2nd Sunday in Lent
February 24, 2013
It was an emotional time in my life and I was new to the congregation. We were taking communion and they were singing, “Eat this bread, drink this cup, come to me and never be hungry….” and the woman next to had a lovely voice. I was overwhelmed by how this made me feel at home, and how this meal tied me to all the people I loved who weren’t with me that morning, and all the people who’d done this since Jesus left us on our own to share this meal with each other. I could feel the tears start. As I looked up I saw Jesus getting up and walking up to the altar with the people in the rows ahead of me. He put his arm around a recent widow as he walked beside her, and held the hand of a husband who held his wife’s hand on the other side. I was stunned as I watched Jesus get up and walk forward with them and kneel at the altar. It was as if some veil had been whisked away and what was invisible had become visible to me. Of course, I thought, it happens here every week. Jesus walks with us to the table, and then out the door into our ordinary lives, but we so rarely get to see it happen.
In last Sunday’s Gospel lesson from John, Jesus tells his disciples that they are no longer his servants or learners, but they are his friends. He tells them that when they follow his commands to love and serve the world they are living in the love that he brings from his Father in heaven. This supper, this Passover meal that Jesus shares with his disciples on his last night with them has brought with it all the imagery, all the story, all the ritual and all the commands of that night to our celebration of it in this day. In the same way that the Passover that was celebrated on that night, it is celebrated every year for the Jewish people. The story of how God heard their cry and brought them out of slavery to freedom gives them their identity as a holy people brought forth for God’s purposes. The celebration tells the whole story so that every member of the family can understand what it means to be rescued by God from hopelessness and sent into a new land full of promise. God hears us and delivers us the story says.
In the same way, we tell the story if Jesus creating a new covenant for all the world, not only for the Jewish people, as he names the bread of the Passover meal as his body, and the final cup of wine as his blood, poured out for all. And so when we come, we prepare our hearts to receive the deliverance from sin and sorrow and evil that is the part of the story we know, and the disciples will learn when they come to understand Jesus’ resurrection. We come to accept the invitation to the new life won for us, and to share the mystery of Jesus’ presence with us in these tiny tastes of bread and wine.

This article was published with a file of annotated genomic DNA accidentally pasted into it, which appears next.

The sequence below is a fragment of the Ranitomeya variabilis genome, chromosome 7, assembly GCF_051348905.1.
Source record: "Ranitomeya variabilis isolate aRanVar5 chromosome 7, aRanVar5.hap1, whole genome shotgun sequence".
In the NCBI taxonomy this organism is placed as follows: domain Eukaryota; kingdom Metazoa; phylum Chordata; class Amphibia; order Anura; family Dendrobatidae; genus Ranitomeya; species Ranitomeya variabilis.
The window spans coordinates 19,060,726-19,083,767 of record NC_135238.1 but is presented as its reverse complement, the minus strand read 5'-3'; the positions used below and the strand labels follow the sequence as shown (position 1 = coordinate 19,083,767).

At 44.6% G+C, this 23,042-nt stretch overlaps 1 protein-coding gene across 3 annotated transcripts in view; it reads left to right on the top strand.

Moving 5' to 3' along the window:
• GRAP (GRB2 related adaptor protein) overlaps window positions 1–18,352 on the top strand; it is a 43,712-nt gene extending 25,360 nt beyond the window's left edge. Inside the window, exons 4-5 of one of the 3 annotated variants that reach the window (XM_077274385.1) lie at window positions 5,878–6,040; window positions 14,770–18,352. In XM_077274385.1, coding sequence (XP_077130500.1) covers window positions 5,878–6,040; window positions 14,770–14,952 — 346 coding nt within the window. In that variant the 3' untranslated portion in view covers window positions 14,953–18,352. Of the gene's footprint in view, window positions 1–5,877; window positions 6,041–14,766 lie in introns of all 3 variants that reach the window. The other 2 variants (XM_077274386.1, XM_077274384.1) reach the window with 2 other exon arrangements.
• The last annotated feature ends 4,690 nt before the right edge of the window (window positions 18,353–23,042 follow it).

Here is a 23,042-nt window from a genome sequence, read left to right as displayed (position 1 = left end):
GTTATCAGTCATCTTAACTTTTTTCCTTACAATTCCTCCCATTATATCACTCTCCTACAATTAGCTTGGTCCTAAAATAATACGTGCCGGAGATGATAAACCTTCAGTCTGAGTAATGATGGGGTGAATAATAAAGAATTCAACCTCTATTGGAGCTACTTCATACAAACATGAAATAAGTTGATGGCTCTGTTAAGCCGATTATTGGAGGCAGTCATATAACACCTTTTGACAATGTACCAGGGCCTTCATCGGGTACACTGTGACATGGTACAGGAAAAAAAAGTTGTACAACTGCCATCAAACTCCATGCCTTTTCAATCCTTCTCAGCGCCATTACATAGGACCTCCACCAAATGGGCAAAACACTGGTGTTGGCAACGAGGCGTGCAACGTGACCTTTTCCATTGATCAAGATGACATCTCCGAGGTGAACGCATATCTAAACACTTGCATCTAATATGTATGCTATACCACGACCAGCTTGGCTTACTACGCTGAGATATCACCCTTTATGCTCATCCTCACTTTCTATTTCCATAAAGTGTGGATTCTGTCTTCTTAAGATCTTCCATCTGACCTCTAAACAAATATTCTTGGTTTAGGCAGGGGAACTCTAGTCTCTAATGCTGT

It is likely that as Jesus reclined at the Passover supper table, that John, the beloved disciple was on his right and that Judas Iscariot was on his left. The Gospels never tell us about Judas’ motive for betraying Jesus. Was he angry because Jesus wasn’t the zealot he’d hoped for? Impatient with the pace of action? Was he more traditional and upset that Jesus was veering so far from the temple authorities? All we know is that his regret made him so bitter and hopeless that he saw no way out except ending his life. It is so ironic, that for all the shock of the disciples that someone would betray Jesus to the authorities, all of them but John betrayed him in one way or another. Peter and James and John fall victim to the feast and the late hour by falling asleep rather than keeping vigil and praying with Jesus in the Garden. Peter denies even knowing him, and all the others flee when he is arrested. It’s just a matter of degrees, the way all of Jesus’ followers fail or betray him. And in the end, all are restored by Jesus’ forgiveness and invitation to new mission. We watch and wonder if even Judas could have been restored if he had not fallen into despair.
And how about us? When we come to this table, do we come with open hearts, expecting that God will show us mercy? How easy it is to see the failures of others to be the perfect followers of Jesus, and not to see our own failures. How easy it is to think there is some requirement that we’ve mastered, or some measure of holiness we’ve met so that we can come to this table for a reward. Or perhaps, as in the Corinthian community, we come not really understanding that at this table, we stand on holy ground to taste again the new life won for us by Jesus. It is also easy for us not to come because we do not feel worthy. This meal is the great leveler. When we come we are both humbled and lifted up. We are convicted of our unworthiness and made worthy by the blood of Christ. Martin Luther reminds us that there is an objective part of the invitation to come to Jesus’ table, for when we feel the most unworthy is when we must come to taste for real the forgiveness won for us and the restoration promised us.
As we wonder about Judas, (was he forgiven, was he not?) let us remember that no one needs to despair of their salvation, or of their invitation to be God’s people, to come to this table of love. God’s mercy is a gift, won for by God’s grace and love. We don’t earn it, but we surely can celebrate it by living in response to it. As we walk away from this table, we take our new life out into a world of sadness and pain, bearing the light of God’s love for all the world, in our witness to our own experience of how God has loved and invited even us. May it be so. Amen.
Now may the God of hope fill you with all joy and peace in believing that you may abound in hope through the power of the Holy Spirit. Amen.